When the Rams put down stakes for their second stint in Los Angeles, few predicted the ripple effect the move would have. One year later, San Diego is scheduled to play in a soccer venue in 2017, and the Oakland Raiders are departing Northern California for the neon lights of Las Vegas.
The NFL, that’s who.
Appropriately, Rams COO Kevin Demoff would weigh in on the up’s and down’s the Raiders will have as the second team to abandon their California home for greener pastures in 2017.
Unlike his Rams, The Raiders will play two more seasons in Oakland. They won’t have the luxury of not facing jilted fans on Sunday afternoons as the Rams did. In St. Louis, it was the worst kept secret in town and around the NFL that Stan Kroenke, along with Cowboys owner Jerry Jones, had designs on Los Angeles. Since both the Raiders and Rams bailed on SoCal in the mid 90’s, NFL commissioners had tried to get pro football back in L.A. The clumsy nature aside with the Rams execution in getting back to their roots, Kroenke seems to have opened up the door for two other NFL cities to lose their teams.
But it’s not all on the owners.
California has seen an exodus of business leave the Golden State. Voters and local governments demonstrated little interest in keeping charter AFL franchises in their cities. Both San Diego and Oakland were fine with having their teams play in outdated venues as voters routinely said “NO” on Election Day.
Kroenke and his Rams set off a chain reaction of audacity that saw owners emboldened to say “see ya” to loyal fanbases in search of a better deal.
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And they’ll get one.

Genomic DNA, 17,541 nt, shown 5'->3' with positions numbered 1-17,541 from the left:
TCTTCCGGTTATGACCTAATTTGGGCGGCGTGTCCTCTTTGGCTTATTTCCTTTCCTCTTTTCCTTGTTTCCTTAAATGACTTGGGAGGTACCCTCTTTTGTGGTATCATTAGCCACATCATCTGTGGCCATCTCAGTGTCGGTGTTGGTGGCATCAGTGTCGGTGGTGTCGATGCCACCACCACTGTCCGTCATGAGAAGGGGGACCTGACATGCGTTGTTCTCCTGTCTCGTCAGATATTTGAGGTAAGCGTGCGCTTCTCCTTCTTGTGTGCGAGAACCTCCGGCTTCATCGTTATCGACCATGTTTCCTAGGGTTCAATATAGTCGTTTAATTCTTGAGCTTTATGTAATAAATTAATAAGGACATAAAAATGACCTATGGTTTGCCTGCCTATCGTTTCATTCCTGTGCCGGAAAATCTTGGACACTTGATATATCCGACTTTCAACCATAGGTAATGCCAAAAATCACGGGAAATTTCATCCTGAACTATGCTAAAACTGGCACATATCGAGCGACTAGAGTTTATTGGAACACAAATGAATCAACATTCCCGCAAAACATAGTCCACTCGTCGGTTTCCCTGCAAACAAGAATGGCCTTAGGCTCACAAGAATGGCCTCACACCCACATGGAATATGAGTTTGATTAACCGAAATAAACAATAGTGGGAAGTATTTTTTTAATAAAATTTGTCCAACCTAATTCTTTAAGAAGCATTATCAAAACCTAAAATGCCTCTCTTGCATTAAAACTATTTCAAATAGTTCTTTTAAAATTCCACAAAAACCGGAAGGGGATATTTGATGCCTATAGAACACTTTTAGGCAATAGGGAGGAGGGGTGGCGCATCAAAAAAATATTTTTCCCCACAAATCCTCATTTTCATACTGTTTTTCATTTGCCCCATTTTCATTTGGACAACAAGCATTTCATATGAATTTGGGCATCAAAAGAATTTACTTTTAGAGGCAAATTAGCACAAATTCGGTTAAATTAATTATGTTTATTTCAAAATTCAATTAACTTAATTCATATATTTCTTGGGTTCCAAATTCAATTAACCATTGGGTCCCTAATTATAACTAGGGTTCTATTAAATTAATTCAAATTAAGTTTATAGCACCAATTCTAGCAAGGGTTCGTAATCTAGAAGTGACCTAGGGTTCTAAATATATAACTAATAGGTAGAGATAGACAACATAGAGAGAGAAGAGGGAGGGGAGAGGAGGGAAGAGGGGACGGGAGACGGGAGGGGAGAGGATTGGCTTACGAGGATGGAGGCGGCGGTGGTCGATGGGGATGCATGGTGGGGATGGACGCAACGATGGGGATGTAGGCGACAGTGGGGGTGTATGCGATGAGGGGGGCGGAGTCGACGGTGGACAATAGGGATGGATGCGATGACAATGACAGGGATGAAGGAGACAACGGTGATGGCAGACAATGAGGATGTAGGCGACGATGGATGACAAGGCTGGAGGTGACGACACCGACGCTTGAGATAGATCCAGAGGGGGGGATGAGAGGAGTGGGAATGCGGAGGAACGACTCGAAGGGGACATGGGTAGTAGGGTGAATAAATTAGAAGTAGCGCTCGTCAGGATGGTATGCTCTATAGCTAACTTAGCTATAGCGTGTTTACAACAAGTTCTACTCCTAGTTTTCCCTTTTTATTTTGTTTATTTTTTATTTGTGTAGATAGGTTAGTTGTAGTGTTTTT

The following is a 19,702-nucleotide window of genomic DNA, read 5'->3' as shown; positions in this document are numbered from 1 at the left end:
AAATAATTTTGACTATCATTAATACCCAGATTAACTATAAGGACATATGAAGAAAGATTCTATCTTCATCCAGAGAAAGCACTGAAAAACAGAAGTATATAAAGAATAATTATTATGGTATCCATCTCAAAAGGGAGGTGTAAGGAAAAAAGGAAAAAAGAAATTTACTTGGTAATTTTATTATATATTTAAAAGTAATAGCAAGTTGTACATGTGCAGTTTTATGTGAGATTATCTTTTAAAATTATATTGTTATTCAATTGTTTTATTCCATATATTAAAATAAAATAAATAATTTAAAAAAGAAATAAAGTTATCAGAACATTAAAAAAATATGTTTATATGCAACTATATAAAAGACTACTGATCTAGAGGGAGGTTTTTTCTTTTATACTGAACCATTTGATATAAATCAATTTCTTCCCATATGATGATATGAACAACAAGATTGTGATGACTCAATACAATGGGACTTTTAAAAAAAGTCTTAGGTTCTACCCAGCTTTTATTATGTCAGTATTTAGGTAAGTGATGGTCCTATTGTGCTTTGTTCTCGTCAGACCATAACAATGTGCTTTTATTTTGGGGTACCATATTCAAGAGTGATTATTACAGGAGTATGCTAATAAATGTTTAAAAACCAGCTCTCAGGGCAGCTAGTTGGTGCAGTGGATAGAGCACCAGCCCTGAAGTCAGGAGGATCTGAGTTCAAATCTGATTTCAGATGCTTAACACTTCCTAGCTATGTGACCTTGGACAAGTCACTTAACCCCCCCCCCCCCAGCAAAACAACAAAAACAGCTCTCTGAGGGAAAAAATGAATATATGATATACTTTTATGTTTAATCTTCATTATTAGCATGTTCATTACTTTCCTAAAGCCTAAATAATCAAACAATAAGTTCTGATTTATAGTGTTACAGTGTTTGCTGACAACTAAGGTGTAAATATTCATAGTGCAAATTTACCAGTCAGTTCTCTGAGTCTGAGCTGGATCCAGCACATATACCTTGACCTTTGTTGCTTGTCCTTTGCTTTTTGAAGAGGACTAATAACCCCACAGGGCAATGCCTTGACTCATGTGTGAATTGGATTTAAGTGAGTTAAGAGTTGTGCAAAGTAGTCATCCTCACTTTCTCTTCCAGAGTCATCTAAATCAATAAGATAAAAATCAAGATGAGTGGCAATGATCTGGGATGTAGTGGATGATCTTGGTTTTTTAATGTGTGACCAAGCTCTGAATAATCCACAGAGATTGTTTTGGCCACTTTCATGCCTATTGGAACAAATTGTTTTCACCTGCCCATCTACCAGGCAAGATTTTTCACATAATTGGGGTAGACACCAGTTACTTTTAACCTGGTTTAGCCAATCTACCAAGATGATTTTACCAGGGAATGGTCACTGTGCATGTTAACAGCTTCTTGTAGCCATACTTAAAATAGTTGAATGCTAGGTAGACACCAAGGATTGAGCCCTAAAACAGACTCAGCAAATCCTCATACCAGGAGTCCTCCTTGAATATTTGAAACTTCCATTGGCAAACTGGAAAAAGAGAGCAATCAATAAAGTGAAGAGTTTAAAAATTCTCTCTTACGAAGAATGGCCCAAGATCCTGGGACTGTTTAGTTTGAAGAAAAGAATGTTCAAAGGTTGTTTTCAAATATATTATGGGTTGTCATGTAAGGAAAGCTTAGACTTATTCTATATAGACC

Along with the Rams, the Chargers will play in brand new digs in Inglewood come 2019, while the Raiders will become the only game in town when they kick off in Las Vegas in either the 2019 or 2020 season.
As for fans in Oakland and San Diego, well, the NFL will recommend a better cable or satellite package if you choose to continue supporting your former teams.
How did that work for fans in St. Louis?
What Kroenke and Demoff, Snead and Fisher taught us is that a relocation only means a new zip code.
What we learned about the Rams going 4-12 in 2016, is that life in the NFL rolls on. And despite going from 90,000 fans for a preseason game, to what looked like a crowd of only family and friends to wrap the season on New Year’s Day in the Coliseum, is it really doesn’t matter.
The Rams managed to jettison one fan base and then find another. They’ll build an NFL palace, and fans will come.
So will Super Bowls.
And that’s the deal in today’s NFL.
The Rams won’t be remembered much for ushering in a “New Era” of football in Los Angeles, but they will be credited for a different kind of era: the end of pro football in St. Louis, San Diego and Oakland.